"Just because you get picked for Origin doesn't make you an Origin player."
New NSW captain Boyd Cordner quoted former skipper Paul Gallen when addressing his players earlier in the week, describing what it meant to take over as captain of the Blues.
With the sentiment of those words still echoing in NSW camp, Gallen turned out for Cronulla and showed exactly what they meant.
If the Blues want to know what they need to do to beat Queensland in Origin I at Suncorp Stadium, they need only look at the actions of their former captain. When the game is on the line, they need to do the simple things well, and own the moment. Push your body forward when it doesn't want to.
Gallen could still inspire NSW to victory over Queensland, even though he won't line up in sky blue.
His determination in two key moments of Cronulla's clash with Canterbury-Bankstown inspired his team into action and to two competition points.
With the Bulldogs riding a wave of momentum and the Sharks out on their feet with just 15 minutes left, it was a piece of sheer grit and determination from Gallen that got his team back in the contest.
First he was the man back to take a perfectly weighted Matt Frawley grubber and force his way back into the field of play, saving the Sharks from a repeat set of defence. It was inspirational. And it immediately lifted the Sharks out of hibernation.
45 seconds later, they had scored at the opposite end of the field and tied the ball game. It galvanised Cronulla and the sold-out crowd who sensed the game had swung on the back of their skipper's heroics.
One play can change a game.
Gallen inspires his team with a match-changing run out of his own in-goal.
With the scores tied and the game clock ticking down, he did it again.
The Sharks captain got the ball on the 35 metre line, pinned his ears back and just charged like his life depended on it, breaking two tackles and shooting straight through the other side.
Gallen just ran straight and hard and even though the Bulldogs defence knew what was coming, they were powerless to stop him, as he broke their line and their hearts with a lung-busting run full of purpose.
Once he had broken the line, it would have been tempting to keep fighting for every inch, but Gallen's experience was telling.
When he realised he wasn't going to score, he actually slowed down near the 10 metre line and found his stomach. It gave his team the perfect set-up for a field goal that was aptly put away under no pressure. Gallen knew that fighting any further would allow the Bulldogs defence to regroup and pressure the field-goal attempt.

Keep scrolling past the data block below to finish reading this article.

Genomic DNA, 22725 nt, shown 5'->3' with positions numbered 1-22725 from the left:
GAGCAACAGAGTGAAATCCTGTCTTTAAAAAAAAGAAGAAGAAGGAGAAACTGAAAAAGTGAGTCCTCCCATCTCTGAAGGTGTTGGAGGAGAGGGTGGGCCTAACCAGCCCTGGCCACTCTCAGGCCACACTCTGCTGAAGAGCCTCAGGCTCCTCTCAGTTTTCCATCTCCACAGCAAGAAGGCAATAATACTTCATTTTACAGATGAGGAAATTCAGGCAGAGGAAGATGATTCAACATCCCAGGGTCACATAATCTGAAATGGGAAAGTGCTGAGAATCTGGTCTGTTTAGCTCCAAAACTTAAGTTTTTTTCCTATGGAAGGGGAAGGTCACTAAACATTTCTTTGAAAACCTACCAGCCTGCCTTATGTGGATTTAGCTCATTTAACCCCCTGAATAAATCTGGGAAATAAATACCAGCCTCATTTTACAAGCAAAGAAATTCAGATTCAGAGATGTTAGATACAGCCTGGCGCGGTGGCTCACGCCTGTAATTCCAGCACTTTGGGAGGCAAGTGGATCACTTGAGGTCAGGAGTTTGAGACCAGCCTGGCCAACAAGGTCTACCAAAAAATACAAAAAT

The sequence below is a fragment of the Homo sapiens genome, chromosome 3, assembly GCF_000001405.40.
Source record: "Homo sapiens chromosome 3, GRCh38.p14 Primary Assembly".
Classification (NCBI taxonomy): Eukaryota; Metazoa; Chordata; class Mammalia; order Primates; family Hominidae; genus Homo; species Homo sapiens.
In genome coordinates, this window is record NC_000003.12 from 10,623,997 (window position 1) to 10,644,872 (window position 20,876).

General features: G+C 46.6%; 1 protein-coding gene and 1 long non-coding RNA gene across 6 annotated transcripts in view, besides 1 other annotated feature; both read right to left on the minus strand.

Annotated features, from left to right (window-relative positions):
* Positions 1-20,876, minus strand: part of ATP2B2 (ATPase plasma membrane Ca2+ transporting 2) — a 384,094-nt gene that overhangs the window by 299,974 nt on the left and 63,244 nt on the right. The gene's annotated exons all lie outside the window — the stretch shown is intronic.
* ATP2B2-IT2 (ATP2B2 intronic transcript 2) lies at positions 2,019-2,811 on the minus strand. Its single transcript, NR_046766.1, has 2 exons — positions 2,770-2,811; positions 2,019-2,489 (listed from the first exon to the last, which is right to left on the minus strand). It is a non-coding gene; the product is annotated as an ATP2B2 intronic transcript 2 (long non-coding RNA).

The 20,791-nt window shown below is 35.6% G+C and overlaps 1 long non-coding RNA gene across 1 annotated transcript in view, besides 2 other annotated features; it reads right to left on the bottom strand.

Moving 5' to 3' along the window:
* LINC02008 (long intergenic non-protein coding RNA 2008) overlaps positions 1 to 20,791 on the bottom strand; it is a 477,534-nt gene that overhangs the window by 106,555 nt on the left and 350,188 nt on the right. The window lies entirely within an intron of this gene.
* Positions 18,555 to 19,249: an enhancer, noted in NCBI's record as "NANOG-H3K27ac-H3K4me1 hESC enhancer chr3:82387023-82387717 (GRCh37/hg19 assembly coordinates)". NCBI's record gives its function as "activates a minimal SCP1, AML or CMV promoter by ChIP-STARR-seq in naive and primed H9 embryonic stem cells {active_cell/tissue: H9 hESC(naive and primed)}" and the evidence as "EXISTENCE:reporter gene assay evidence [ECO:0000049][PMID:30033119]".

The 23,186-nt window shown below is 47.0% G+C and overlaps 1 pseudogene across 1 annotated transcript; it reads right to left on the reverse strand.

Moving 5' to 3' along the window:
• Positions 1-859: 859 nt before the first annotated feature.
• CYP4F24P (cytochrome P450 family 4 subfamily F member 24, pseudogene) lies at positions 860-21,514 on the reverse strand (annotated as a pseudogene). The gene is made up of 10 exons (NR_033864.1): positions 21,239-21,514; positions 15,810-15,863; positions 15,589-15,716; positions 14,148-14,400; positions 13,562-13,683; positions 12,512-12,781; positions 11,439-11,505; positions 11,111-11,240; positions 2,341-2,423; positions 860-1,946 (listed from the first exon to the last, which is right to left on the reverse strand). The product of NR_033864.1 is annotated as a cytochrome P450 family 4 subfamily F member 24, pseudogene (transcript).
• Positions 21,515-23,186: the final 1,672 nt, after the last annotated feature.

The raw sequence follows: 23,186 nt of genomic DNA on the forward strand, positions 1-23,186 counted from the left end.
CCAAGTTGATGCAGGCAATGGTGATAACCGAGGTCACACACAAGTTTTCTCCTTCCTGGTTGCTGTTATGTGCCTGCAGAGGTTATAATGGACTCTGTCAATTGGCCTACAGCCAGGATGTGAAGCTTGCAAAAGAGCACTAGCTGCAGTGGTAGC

By slowing down after making the break, he got a quick play the ball and the Bulldogs had no chance to do anything other than watch and hope as Chad Townsend snapped his shot from straight in front.
The run turned a difficult 35 metre field-goal attempt to a 20 metre snap.
It was the mark of an Origin player.
"When you look at it, I made the same amount of runs I probably make and same tackles but sometimes you get lucky and one of those runs leads to a break," Gallen said.
"When I got out of the in-goal, it was just one of those things that fortunately happened for me so that's what I do, just put myself in the game and sometimes things come off."
Statistically, Gallen was right, it was no different to any other game he had played in the Sharks jersey. But what the statistics can't possibly reveal is what and when those metres and tackle breaks were made.
They were game defining plays under enormous duress.
He put himself in a position to be involved, and owned the big moment.
In the Origin arena, with the teams evenly matched, you need to do the simple things well, keep yourself in the game, absorb pressure and own the moment when it comes.
We are about to find out if these NSW Blues are indeed Origin players.
IT'S a battle for the title of Best in the West when rivals the Canterbury-Bankstown Bulldogs and Penrith Panthers unleash at ANZ Stadium.
Tolman's heroics take toll
When Bulldogs captain James Graham went down with an injury early against the Sharks, it forced Canterbury to rethink their forward rotation and left Aidan Tolman to shoulder the load at prop forward for the entire 80 minutes.
Tolman tackled everything that moved - and some things that didn't - in an almighty effort against the reigning premiers. He made 51 tackles and missed just one, while also running for 148 metres.
When he wasn't tackling himself to an absolute standstill, he was also the first defender down the field on kick-chase and forcing a line drop-out when teammates were out on their feet.
But eventually, that work took its toll.
No-one needed a break more than Tolman, but Gallen's heroic effort to get out of his own goal robbed him a chance to catch his breath.
One tackle later, the Bulldogs were finally exposed. The Sharks shifted the ball right fresh from the Gallen charge, Bulldogs half Matt Frawley had turned outwards and left a gap too big for Tolman to cover on the inside.
Tolman was ever-so slightly slower to slide across than his mind wanted him to be, and it was too late, Cronulla finally isolated the warhorse through the speed of Gerrard Beale and made the Bulldogs pay.
It was the try that levelled the scores.
Tolman gave everything he could and then some, but the Sharks found a way to use that against him and find the all-important try that led to their comeback.